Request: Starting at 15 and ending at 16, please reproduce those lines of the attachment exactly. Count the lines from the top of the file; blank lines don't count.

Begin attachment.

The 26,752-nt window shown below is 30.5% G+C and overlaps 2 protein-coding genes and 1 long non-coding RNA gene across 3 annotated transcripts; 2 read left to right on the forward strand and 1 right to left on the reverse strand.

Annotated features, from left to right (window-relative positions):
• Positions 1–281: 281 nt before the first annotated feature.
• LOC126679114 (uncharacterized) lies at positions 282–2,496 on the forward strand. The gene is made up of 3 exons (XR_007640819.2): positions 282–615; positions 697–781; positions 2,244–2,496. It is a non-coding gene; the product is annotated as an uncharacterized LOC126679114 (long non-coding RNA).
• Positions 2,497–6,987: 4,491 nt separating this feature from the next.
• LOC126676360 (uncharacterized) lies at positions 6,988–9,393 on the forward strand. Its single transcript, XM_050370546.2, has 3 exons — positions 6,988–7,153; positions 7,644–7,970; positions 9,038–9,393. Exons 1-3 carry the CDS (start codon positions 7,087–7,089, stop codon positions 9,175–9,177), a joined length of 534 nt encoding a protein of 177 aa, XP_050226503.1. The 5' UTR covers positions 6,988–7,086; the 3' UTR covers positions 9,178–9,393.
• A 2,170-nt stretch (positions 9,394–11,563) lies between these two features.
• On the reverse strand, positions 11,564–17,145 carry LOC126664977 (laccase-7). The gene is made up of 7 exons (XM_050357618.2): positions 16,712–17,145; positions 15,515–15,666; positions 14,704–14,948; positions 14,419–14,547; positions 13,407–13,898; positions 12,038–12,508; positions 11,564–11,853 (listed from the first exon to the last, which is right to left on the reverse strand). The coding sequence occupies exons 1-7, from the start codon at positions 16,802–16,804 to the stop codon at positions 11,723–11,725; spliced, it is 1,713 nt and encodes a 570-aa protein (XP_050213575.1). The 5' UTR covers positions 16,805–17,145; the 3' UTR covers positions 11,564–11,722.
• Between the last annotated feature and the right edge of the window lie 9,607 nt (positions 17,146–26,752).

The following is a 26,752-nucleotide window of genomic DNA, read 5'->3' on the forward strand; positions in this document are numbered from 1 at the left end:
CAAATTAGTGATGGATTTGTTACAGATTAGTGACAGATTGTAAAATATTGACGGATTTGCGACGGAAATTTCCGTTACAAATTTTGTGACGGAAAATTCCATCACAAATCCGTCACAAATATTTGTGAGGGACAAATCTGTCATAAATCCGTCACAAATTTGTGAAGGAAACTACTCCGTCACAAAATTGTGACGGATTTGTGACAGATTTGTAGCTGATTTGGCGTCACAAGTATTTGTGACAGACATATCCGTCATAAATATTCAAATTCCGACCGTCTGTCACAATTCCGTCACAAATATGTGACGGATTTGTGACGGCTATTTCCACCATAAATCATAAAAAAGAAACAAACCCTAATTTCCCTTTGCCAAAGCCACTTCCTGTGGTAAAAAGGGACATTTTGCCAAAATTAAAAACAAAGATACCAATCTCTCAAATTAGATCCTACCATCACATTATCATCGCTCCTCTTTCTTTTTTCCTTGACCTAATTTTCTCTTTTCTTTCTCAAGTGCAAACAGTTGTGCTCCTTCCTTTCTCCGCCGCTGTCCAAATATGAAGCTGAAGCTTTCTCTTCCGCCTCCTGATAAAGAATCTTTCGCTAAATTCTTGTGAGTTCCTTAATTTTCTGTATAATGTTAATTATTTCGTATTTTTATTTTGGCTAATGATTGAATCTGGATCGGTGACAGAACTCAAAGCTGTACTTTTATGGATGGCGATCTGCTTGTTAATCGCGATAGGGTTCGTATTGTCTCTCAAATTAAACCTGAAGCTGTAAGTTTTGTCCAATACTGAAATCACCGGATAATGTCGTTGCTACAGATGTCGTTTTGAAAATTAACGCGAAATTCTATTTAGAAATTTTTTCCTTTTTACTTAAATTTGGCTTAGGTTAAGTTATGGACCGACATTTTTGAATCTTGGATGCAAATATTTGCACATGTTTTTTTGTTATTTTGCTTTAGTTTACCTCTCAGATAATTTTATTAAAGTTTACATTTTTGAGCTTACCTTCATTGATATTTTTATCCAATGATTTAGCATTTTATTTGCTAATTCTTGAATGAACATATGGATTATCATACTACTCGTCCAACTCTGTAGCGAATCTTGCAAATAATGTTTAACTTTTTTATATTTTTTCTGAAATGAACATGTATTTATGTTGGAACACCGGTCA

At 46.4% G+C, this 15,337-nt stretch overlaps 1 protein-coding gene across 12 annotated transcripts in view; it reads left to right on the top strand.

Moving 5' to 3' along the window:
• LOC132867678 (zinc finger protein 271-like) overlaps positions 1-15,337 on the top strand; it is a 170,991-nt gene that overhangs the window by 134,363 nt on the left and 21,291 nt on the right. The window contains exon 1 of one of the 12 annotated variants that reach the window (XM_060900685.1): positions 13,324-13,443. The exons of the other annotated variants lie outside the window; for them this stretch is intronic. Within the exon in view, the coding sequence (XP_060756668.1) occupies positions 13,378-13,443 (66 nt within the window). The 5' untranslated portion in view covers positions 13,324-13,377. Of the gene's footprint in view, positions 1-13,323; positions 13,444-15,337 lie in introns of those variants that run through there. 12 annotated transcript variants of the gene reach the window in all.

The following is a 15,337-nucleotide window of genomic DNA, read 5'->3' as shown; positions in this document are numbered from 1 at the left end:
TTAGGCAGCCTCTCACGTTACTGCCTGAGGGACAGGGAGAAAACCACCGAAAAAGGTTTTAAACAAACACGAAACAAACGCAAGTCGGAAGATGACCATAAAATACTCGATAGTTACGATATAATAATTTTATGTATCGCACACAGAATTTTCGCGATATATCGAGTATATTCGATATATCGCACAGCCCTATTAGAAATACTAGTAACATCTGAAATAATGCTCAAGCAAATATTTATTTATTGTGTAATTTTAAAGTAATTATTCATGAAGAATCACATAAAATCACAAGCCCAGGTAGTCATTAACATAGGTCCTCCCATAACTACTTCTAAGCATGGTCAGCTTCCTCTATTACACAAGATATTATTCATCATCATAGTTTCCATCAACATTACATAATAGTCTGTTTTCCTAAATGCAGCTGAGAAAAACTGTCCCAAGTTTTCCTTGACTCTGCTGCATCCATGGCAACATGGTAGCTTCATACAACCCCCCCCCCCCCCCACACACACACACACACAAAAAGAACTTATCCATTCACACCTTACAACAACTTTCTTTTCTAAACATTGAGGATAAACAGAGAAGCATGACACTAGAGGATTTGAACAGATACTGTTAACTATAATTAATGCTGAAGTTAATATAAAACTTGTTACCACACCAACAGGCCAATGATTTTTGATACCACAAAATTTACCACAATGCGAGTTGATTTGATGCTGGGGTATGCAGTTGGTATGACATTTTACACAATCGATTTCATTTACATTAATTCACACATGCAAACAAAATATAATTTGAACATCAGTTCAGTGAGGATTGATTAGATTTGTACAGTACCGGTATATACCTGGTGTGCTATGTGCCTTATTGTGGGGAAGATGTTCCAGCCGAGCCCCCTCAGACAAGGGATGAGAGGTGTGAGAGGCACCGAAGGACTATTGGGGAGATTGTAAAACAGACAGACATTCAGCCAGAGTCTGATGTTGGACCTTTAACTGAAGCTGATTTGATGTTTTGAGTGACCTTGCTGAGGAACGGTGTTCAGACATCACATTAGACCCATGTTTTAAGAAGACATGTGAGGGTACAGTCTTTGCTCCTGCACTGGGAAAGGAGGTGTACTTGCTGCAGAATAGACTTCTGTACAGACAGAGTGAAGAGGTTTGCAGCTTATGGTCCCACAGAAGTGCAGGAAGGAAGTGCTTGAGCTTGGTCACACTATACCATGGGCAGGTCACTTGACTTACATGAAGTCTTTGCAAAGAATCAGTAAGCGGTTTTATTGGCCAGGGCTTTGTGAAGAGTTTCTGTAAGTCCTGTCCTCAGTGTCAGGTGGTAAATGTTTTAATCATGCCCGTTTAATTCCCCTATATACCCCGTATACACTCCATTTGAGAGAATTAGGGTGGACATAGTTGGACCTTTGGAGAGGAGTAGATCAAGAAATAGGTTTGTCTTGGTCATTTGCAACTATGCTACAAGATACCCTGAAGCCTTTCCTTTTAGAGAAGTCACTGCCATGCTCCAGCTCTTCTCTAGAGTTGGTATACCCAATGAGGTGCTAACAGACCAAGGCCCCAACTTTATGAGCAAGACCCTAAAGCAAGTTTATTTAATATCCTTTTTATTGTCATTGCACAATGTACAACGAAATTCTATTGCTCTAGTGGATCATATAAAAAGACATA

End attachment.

The following is a 15,337-nucleotide window of genomic DNA, read 5'->3' as shown; positions in this document are numbered from 1 at the left end:
TTAGGCAGCCTCTCACGTTACTGCCTGAGGGACAGGGAGAAAACCACCGAAAAAGGTTTTAAACAAACACGAAACAAACGCAAGTCGGAAGATGACCATAAAATACTCGATAGTTACGATATAATAATTTTATGTATCGCACACAGAATTTTCGCGATATATCGAGTATATTCGATATATCGCACAGCCCTATTAGAAATACTAGTAACATCTGAAATAATGCTCAAGCAAATATTTATTTATTGTGTAATTTTAAAGTAATTATTCATGAAGAATCACATAAAATCACAAGCCCAGGTAGTCATTAACATAGGTCCTCCCATAACTACTTCTAAGCATGGTCAGCTTCCTCTATTACACAAGATATTATTCATCATCATAGTTTCCATCAACATTACATAATAGTCTGTTTTCCTAAATGCAGCTGAGAAAAACTGTCCCAAGTTTTCCTTGACTCTGCTGCATCCATGGCAACATGGTAGCTTCATACAACCCCCCCCCCCCCCCACACACACACACACACAAAAAGAACTTATCCATTCACACCTTACAACAACTTTCTTTTCTAAACATTGAGGATAAACAGAGAAGCATGACACTAGAGGATTTGAACAGATACTGTTAACTATAATTAATGCTGAAGTTAATATAAAACTTGTTACCACACCAACAGGCCAATGATTTTTGATACCACAAAATTTACCACAATGCGAGTTGATTTGATGCTGGGGTATGCAGTTGGTATGACATTTTACACAATCGATTTCATTTACATTAATTCACACATGCAAACAAAATATAATTTGAACATCAGTTCAGTGAGGATTGATTAGATTTGTACAGTACCGGTATATACCTGGTGTGCTATGTGCCTTATTGTGGGGAAGATGTTCCAGCCGAGCCCCCTCAGACAAGGGATGAGAGGTGTGAGAGGCACCGAAGGACTATTGGGGAGATTGTAAAACAGACAGACATTCAGCCAGAGTCTGATGTTGGACCTTTAACTGAAGCTGATTTGATGTTTTGAGTGACCTTGCTGAGGAACGGTGTTCAGACATCACATTAGACCCATGTTTTAAGAAGACATGTGAGGGTACAGTCTTTGCTCCTGCACTGGGAAAGGAGGTGTACTTGCTGCAGAATAGACTTCTGTACAGACAGAGTGAAGAGGTTTGCAGCTTATGGTCCCACAGAAGTGCAGGAAGGAAGTGCTTGAGCTTGGTCACACTATACCATGGGCAGGTCACTTGACTTACATGAAGTCTTTGCAAAGAATCAGTAAGCGGTTTTATTGGCCAGGGCTTTGTGAAGAGTTTCTGTAAGTCCTGTCCTCAGTGTCAGGTGGTAAATGTTTTAATCATGCCCGTTTAATTCCCCTATATACCCCGTATACACTCCATTTGAGAGAATTAGGGTGGACATAGTTGGACCTTTGGAGAGGAGTAGATCAAGAAATAGGTTTGTCTTGGTCATTTGCAACTATGCTACAAGATACCCTGAAGCCTTTCCTTTTAGAGAAGTCACTGCCATGCTCCAGCTCTTCTCTAGAGTTGGTATACCCAATGAGGTGCTAACAGACCAAGGCCCCAACTTTATGAGCAAGACCCTAAAGCAAGTTTATTTAATATCCTTTTTATTGTCATTGCACAATGTACAACGAAATTCTATTGCTCTAGTGGATCATATAAAAAGACATA